• Institution: Society of Social Science Academics (SSSA)
  • Abstract: This article theorizes the dynamics that emerge from the intimate relationship between contemporary African migration, liquid borders, and law around the channel of Sicily, between Italy and Libya. There, in the same waters where Ulysses and Aeneas roamed for years, whose epic journeys are considered foundational within the European identity narrative, today the trajectories that migrants boats traverse are disrupting and shuffling the European geographical limits. As a response, states are enacting a policy of containment that renders African migrants’ presence at sea invisible, while criminalizing human solidarity enacted by private organizations as well as individuals. Making use of a legal discourse analysis I will dig the premises behind the antinomic concept of criminal solidarity that emerges today in Europe as a somehow coherent system of thought, shaped by laws, codes of conduct, rules, and rulings. Specifically, by analyzing the rulings of one tribunal in Sicily, I will make an attempt to expose how rigid conceptions of borders naturalize state’s efforts to define the limits of national territory, while conversely, I will consider how the micropolitics of justice are capable of shaping the contours of discourses on current migration.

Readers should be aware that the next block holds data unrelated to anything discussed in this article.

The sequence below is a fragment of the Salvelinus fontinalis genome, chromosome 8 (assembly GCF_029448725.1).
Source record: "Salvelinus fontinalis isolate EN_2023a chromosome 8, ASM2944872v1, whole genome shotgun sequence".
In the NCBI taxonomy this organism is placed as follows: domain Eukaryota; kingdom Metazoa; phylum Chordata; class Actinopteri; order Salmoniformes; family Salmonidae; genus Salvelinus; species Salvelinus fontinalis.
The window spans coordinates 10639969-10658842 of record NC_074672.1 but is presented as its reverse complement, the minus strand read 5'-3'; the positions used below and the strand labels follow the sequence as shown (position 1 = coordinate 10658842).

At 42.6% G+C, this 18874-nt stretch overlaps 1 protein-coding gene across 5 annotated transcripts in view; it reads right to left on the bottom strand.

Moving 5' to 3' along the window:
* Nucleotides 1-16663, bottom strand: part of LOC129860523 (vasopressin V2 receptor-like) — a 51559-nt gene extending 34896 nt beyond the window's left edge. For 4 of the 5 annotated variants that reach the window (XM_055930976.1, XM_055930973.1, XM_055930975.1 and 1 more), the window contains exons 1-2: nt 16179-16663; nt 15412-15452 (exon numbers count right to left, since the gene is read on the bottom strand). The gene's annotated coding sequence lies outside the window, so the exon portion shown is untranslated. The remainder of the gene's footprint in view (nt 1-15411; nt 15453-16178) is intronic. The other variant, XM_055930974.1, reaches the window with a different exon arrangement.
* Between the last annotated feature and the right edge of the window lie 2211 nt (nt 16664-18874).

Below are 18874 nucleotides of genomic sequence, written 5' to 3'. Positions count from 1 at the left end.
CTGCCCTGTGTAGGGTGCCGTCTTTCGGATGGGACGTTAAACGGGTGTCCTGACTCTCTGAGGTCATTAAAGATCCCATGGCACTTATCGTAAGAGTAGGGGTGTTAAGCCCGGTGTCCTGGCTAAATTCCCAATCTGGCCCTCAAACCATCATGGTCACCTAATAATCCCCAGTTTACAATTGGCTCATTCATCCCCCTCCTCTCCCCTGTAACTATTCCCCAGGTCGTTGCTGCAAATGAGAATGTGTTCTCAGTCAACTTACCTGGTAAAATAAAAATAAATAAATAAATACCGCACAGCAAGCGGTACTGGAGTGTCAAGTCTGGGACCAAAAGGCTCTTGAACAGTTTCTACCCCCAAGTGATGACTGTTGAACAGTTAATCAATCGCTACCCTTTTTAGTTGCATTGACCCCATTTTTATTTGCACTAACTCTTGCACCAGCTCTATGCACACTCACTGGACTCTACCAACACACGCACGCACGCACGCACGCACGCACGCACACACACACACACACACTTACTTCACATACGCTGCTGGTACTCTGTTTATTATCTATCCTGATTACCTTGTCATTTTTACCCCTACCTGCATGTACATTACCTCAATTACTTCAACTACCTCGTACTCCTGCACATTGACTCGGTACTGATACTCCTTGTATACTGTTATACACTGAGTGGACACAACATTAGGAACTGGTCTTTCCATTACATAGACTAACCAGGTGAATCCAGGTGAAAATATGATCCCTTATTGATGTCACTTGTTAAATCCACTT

• Topic: Human Rights, Migration, Law, Refugees, Borders
  • Political Geography: Africa, Europe, Libya, Mediterranean
  • Author: Bakhrom Babaev
  • Publication Date: 06-2016
  • Content Type: Journal Article
  • Journal: Nowa Polityka Wschodnia
  • Institution: Faculty of Political Science and International Studies, Nicolaus Copernicus University in Toruń
  • Abstract: A roundtable discussion has taken place in Paris to deliberate on the experience of Uzbekistan and France in civil society development The event was organized by the diplomatic mission of Uzbekistan in collaboration with the Institute for Forecasting and Security in Europe (IPSE). Representatives of socio-political, expert-analytical circles and non-state sector of France attended the occasion. Event participants were familiarized with large-scale efforts undertaken in Uzbekistan in encouraging the development of civil society institutions, consolidation of their role and significance in public affairs, in augmenting the socio-economic activity and law culture of the population, ensuring human rights, freedoms and legitimate interests. Organizational and normative measures approved in the framework of implementation of the Concept of Intensification of Democratic Reforms and Formation of Civil Society in the Country triggered keen interest among French experts.
  • Topic: Civil Society, Human Rights, Institutions, Freedom
  • Political Geography: Europe, Central Asia, France, Uzbekistan